Early reports say Grace Mugabe to leave Zimbabwe as Robert steps down

Early reports say Grace Mugabe to leave Zimbabwe as Robert steps down

CODE President Elton Mangoma, said the coup which has been staged against President Robert Mugabe's government by the Zimbabwe National Army should translate into an early free and fair election.

Zimbabwe's envoy to South Africa, Isaac Moyo, also dismissed talks of a coup, saying the government was "intact", the BBC said.

Soldiers reportedly took control of the headquarters of the national broadcaster, ZBC, and an army spokesman said on air "this is not a military takeover".

He also said the situation in the country "has moved to another level" and that he wished to assure the nation Mugabe and his family are safe and their security is "guaranteed".

In the broadcast, Moyo spoke of targeting "criminals" around the president who are "committing crimes that are causing social and economic suffering in the country in order to bring them to justice".

Mr Mnangagwa, a veteran of Zimbabwe's 1970s liberation wars, was popular with the military, which viewed his removal as part of a purge of independence-era figures to pave the way for Mr Mugabe to hand power to his wife Grace, 52.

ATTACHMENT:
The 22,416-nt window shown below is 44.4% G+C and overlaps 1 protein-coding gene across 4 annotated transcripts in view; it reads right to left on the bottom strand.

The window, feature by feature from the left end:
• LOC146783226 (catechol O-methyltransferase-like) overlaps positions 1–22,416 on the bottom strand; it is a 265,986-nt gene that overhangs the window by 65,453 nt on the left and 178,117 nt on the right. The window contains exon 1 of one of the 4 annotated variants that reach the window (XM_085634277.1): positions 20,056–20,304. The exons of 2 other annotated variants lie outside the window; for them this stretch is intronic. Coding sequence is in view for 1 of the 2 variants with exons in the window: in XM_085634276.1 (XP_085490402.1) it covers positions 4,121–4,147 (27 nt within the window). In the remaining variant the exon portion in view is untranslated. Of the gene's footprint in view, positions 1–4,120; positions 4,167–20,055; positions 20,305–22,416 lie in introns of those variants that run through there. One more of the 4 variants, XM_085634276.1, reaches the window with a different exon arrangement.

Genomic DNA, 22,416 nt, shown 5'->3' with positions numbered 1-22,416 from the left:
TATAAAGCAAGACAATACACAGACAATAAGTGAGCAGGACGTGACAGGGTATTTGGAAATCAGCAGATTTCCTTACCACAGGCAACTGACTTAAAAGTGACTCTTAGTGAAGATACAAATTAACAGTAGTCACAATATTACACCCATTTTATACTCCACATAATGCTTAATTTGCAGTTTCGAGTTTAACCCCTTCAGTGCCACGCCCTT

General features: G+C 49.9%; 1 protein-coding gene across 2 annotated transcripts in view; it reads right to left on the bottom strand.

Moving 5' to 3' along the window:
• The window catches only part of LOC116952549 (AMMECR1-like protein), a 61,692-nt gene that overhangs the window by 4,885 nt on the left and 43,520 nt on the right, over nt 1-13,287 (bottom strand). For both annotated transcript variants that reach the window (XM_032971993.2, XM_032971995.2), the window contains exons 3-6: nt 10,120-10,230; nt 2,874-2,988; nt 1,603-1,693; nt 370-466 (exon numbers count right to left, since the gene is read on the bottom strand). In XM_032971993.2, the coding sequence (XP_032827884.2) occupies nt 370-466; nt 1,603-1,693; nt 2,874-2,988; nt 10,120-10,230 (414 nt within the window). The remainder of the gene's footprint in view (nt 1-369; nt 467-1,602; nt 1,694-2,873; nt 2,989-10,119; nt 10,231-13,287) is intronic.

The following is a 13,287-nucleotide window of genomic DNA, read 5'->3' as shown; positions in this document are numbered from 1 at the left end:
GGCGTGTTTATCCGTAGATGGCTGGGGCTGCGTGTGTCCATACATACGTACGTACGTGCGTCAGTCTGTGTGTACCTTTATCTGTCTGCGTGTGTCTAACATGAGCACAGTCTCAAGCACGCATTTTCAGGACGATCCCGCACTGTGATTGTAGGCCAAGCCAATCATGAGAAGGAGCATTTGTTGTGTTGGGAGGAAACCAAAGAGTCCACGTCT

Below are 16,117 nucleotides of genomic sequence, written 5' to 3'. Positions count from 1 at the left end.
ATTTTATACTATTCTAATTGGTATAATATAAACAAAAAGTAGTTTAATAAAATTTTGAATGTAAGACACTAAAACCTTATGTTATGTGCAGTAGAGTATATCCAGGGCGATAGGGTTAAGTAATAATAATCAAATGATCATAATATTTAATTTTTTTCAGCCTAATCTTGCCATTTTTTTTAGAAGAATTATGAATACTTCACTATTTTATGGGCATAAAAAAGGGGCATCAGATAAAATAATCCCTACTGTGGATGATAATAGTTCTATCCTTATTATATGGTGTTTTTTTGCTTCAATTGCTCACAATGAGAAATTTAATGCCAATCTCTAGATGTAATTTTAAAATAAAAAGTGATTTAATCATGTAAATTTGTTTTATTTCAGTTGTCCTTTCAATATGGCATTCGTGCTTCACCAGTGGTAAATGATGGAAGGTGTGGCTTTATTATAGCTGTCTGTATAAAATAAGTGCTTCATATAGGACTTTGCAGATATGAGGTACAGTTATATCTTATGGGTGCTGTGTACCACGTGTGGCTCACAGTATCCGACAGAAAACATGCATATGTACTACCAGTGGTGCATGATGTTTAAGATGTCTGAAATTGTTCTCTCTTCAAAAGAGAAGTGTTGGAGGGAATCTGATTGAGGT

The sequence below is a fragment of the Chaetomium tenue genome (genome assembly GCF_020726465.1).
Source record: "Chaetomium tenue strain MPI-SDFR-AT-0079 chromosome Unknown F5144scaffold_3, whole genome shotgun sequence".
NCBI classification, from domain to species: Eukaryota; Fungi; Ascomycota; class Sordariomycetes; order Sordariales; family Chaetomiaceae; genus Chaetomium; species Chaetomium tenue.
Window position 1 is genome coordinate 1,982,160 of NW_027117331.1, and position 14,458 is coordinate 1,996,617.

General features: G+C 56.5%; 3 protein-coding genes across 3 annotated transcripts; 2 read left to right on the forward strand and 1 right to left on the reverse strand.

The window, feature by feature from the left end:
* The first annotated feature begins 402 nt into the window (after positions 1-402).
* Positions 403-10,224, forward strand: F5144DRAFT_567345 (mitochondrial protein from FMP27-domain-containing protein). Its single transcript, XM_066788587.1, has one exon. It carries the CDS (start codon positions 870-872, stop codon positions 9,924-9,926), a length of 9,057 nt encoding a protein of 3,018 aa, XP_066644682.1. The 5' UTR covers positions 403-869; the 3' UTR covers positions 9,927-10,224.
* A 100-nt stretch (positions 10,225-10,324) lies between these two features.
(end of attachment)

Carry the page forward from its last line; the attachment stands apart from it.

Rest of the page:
As far as possible, army sources say, life will continue and they said the airport and normal travel will continue. More than 100 senior officials allegedly supportive of Mnangagwa were listed for disciplinary measures by a faction associated with Grace Mugabe.

The US embassy in the capital said it would be closed on Wednesday due to the "uncertainty", while advising US citizens to "shelter in place".

"It is our country and future at stake and we will not let any individual military man interfere with the leader of the party and legitimately voted president of this country", he told reporters on Tuesday.

Chiwenga made his comments on Monday, a week after Mugabe fired his ally, Emmerson Mnangagwa, 75, as vice president and expelled him from the ruling party.

Grace Mugabe has described Mnangagwa as a snake that "must be hit on the head" and called him a "coup plotter" soon before he was sacked.

Robert Mugabe has accumulated a net worth of $10 million (£7.5 million) thanks largely to the fortunes reaped from Zimbabwe's diamond deposits.

Soldiers stand beside military vehicles just outside Harare, Zimbabwe, on 14 November 2017 as rumours mount of a coup against president Robert Mugabe.

In a statement issued on Tuesday evening, Zanu-PF accused Gen Chiwenga of "treasonable conduct".

The former vice president and freedom fighter in the country's liberation wars has since gone into hiding and his whereabouts are unknown.

A United States embassy spokesman in Zimbabwe said the embassy would be minimally staffed and closed to the public on Wednesday.

The British foreign office told Britons "currently in Harare to remain safely at home or in their accommodation until the situation becomes clearer".

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